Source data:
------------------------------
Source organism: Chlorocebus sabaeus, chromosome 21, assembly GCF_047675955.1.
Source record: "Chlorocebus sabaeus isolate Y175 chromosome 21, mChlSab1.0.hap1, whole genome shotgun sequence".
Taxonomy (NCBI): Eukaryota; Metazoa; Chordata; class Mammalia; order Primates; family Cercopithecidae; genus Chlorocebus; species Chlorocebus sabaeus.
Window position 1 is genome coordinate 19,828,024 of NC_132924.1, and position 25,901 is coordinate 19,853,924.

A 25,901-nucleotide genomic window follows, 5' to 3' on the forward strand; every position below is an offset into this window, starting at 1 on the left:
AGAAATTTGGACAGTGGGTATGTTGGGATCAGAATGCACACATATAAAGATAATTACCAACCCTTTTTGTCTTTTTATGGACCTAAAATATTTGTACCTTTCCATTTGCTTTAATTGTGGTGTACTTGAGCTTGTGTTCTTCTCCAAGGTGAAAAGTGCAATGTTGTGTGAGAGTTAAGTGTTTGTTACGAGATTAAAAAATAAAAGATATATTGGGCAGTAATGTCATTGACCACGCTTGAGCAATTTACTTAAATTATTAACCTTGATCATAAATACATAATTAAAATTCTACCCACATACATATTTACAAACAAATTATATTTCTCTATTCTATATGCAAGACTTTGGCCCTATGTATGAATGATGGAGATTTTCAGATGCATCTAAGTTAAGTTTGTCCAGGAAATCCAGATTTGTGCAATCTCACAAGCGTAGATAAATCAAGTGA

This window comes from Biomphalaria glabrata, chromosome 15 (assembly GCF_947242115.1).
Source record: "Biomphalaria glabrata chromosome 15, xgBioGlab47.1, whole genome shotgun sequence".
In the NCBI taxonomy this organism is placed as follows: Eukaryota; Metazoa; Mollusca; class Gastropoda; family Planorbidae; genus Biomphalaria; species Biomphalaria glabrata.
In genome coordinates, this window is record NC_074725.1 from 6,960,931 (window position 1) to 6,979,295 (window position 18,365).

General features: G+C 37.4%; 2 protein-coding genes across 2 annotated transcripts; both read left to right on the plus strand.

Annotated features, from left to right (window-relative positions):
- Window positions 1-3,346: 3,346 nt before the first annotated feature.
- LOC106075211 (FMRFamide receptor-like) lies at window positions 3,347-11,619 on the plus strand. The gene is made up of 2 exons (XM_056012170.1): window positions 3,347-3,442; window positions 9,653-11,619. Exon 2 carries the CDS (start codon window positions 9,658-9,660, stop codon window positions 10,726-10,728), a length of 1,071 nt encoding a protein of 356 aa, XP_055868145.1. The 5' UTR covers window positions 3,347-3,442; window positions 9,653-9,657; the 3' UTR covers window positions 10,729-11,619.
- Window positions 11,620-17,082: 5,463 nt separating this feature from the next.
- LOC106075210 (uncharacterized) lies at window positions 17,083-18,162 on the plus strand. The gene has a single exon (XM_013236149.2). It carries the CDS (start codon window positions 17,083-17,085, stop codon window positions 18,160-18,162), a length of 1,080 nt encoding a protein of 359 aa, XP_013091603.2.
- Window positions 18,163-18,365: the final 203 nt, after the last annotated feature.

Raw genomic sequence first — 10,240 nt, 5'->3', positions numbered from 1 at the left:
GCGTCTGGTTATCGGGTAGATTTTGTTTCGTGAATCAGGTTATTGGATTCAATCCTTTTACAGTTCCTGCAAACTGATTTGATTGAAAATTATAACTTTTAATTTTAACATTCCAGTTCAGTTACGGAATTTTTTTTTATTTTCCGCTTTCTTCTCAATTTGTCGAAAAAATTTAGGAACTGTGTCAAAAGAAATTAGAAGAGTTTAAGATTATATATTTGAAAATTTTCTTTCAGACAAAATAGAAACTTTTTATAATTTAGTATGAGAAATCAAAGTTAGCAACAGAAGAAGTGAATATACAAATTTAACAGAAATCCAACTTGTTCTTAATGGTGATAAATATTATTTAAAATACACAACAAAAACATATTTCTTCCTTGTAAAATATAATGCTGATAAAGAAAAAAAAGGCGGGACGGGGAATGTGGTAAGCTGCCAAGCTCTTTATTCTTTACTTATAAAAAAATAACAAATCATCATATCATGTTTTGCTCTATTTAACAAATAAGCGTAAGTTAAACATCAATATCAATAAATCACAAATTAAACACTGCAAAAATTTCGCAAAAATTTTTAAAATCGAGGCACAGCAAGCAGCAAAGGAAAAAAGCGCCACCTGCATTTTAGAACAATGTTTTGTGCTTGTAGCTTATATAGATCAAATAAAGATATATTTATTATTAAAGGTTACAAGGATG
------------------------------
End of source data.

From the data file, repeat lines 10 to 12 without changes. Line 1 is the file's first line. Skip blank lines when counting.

In genome coordinates, this window is record NC_074725.1 from 6,960,931 (window position 1) to 6,979,295 (window position 18,365).

General features: G+C 37.4%; 2 protein-coding genes across 2 annotated transcripts; both read left to right on the plus strand.

Annotated features, from left to right (window-relative positions):